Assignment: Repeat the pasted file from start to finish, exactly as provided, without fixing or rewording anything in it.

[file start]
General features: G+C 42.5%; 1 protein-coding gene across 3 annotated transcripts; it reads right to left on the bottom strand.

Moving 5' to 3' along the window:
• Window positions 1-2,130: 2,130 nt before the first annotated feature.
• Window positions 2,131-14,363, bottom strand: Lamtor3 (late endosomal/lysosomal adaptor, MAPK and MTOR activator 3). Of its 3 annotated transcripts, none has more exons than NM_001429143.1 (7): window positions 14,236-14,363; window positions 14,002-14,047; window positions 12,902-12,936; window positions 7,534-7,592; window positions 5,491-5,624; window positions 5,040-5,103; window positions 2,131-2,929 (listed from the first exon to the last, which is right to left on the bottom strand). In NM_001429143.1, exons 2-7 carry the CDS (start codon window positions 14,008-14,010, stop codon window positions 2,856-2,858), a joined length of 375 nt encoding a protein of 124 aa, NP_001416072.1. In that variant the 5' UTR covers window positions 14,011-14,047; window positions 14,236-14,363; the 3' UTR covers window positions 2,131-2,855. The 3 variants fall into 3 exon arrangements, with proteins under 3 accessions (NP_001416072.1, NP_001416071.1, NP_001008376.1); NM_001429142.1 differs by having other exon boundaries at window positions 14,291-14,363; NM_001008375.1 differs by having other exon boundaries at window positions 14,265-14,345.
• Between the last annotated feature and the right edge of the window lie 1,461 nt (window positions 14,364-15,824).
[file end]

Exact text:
General features: G+C 42.5%; 1 protein-coding gene across 3 annotated transcripts; it reads right to left on the bottom strand.

Moving 5' to 3' along the window:
• Window positions 1-2,130: 2,130 nt before the first annotated feature.
• Window positions 2,131-14,363, bottom strand: Lamtor3 (late endosomal/lysosomal adaptor, MAPK and MTOR activator 3). Of its 3 annotated transcripts, none has more exons than NM_001429143.1 (7): window positions 14,236-14,363; window positions 14,002-14,047; window positions 12,902-12,936; window positions 7,534-7,592; window positions 5,491-5,624; window positions 5,040-5,103; window positions 2,131-2,929 (listed from the first exon to the last, which is right to left on the bottom strand). In NM_001429143.1, exons 2-7 carry the CDS (start codon window positions 14,008-14,010, stop codon window positions 2,856-2,858), a joined length of 375 nt encoding a protein of 124 aa, NP_001416072.1. In that variant the 5' UTR covers window positions 14,011-14,047; window positions 14,236-14,363; the 3' UTR covers window positions 2,131-2,855. The 3 variants fall into 3 exon arrangements, with proteins under 3 accessions (NP_001416072.1, NP_001416071.1, NP_001008376.1); NM_001429142.1 differs by having other exon boundaries at window positions 14,291-14,363; NM_001008375.1 differs by having other exon boundaries at window positions 14,265-14,345.
• Between the last annotated feature and the right edge of the window lie 1,461 nt (window positions 14,364-15,824).